A federal judge in Massachusetts yesterday added $21 million to the $70 million Neovasc (NSDQ:NVCN) owes Edwards Lifesciences (NYSE:EW) subsidiary CardiAQ Valve in their spat over replacement heart valve technology.
A jury in May awarded $70 million to CardiAQ after finding that Neovasc misappropriated trade secrets in developing its Tiara transcatheter mitral valve replacement device. Edwards inherited the lawsuit when it acquired CardiAQ Valve for $400 million in August 2014.
CardiAQ asked Judge Allison Burroughs of the U.S. District Court for Massachusetts for enhanced damages and an injunction barring Neovasc from pursuing its Tiara program; Neovasc sought a new trial on damages and on trade secrets.
Burroughs found that “some amount of enhanced damages is appropriate” given that the jury found that Neovasc’s misappropriation was willful.
“The same Neovasc employee – Randy Lane – was both the primary developer of Neovasc’s Tiara device and the primary point of contact for CardiAQ. Neovasc took no steps to limit Lane, or any other employee, from working on both projects, despite the obvious conflict and potential for misuse,” Burroughs wrote, according to court documents. “Enhanced damages are particularly appropriate here, where the jury awarded reasonable royalty damages. It is unlikely that in 2009 or 2010, CardiAQ would have actually licensed its trade secrets to Neovasc, had Neovasc asked. The reasonable royalty, therefore, is based on a legal fiction and does not fully compensate CardiAQ. Because of Neovasc’s misappropriation, which now cannot be undone, CardiAQ was compelled to license its technology to Neovasc, at the rate determined by the jury.”
Burroughs also ordered Neovasc to destroy all information sent to it by CardiAQ between June 2009 and April 2010 and to return any CardiAQ prototypes still in its possession, but stopped short of ordering it to cease the Tiara program altogether.
“Neovasc has no valid reason to keep this information. To the extent the information is public, which would allow Neovasc to use it even under the NDA, Neovasc can use public sources to obtain the information. Neither the public nor CardiAQ has an interest in Neovasc retaining CardiAQ’s information and prototypes. Regardless of the fact, as Neovasc argues, that the NDA has expired, Neovasc does not have a right to retain CardiAQ’s confidential information and the injunction is necessary to ‘protect the secrecy of misappropriated information, to eliminate the unfair advantage obtained by the wrongdoer, and to reinforce the public policy of commercial morality,'” the judge wrote.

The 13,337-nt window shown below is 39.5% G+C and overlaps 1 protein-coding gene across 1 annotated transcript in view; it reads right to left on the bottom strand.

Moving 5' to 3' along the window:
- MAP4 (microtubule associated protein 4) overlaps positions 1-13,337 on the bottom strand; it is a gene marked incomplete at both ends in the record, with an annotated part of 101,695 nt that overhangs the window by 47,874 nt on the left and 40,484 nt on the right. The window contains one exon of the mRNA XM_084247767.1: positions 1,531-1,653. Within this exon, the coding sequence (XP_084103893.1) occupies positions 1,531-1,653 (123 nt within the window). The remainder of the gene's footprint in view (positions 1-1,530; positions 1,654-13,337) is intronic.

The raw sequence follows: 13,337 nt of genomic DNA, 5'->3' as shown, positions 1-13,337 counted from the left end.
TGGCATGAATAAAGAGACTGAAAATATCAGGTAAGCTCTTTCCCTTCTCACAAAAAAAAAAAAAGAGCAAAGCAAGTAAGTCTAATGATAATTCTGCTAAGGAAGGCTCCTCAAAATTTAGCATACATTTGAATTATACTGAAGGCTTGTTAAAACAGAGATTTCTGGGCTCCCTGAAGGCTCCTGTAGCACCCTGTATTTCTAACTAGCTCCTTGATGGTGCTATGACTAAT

“[T]he court will not suspend Neovasc’s TMVI program for any amount of time. The $70 million already awarded by the jury, together with the enhanced damages granted in this order, adequately compensate CardiAQ for its injury. The proposed 18-month suspension would be duplicative of the monetary relief, and is not warranted given the uncertainty in the TMVI market, the impact the injunction would have on Neovasc, and the public’s interest in having access to a potentially life-saving technology,” she wrote.
Burroughs also ordered that CardiAQ Valve co-founder, president & COO Brent Ratz (now an R&D VP for Edwards’ TMVR program) and co-founder Dr. Arshad Quadri (the “AQ” in CardiAQ) be added as inventors of a Neovasc patent, ruling that “Dr. Quadri and Mr. Ratz shared with Neovasc the inventive process behind their TMVI project. In the context of 2009, when no one had ever built a successful transcatheter mitral valve device, Dr. Quadri and Mr. Ratz gave Neovasc a front-row view of CardiAQ’s TMVI development, thereby contributing to the conception of the [Neovac patent].”
The judge denied both Neovasc motions for a new trial; for its part, Neovasc pledged to seek a stay on both damages awards until its appeal is complete, saying that process could take as long as a year.
“While we are disappointed with this outcome, we believe this decision affirms Neovasc’s rights to advance the Tiara program and treat patients with this innovative technology and look forward to doing so,” CEO Alexei Marko said in prepared remarks. “We are very pleased with the clinical results to date and will continue to work with selected centers to implant Tiara in suitable patients in our TIARA-I Early Feasibility Trial and compassionate use programs.”
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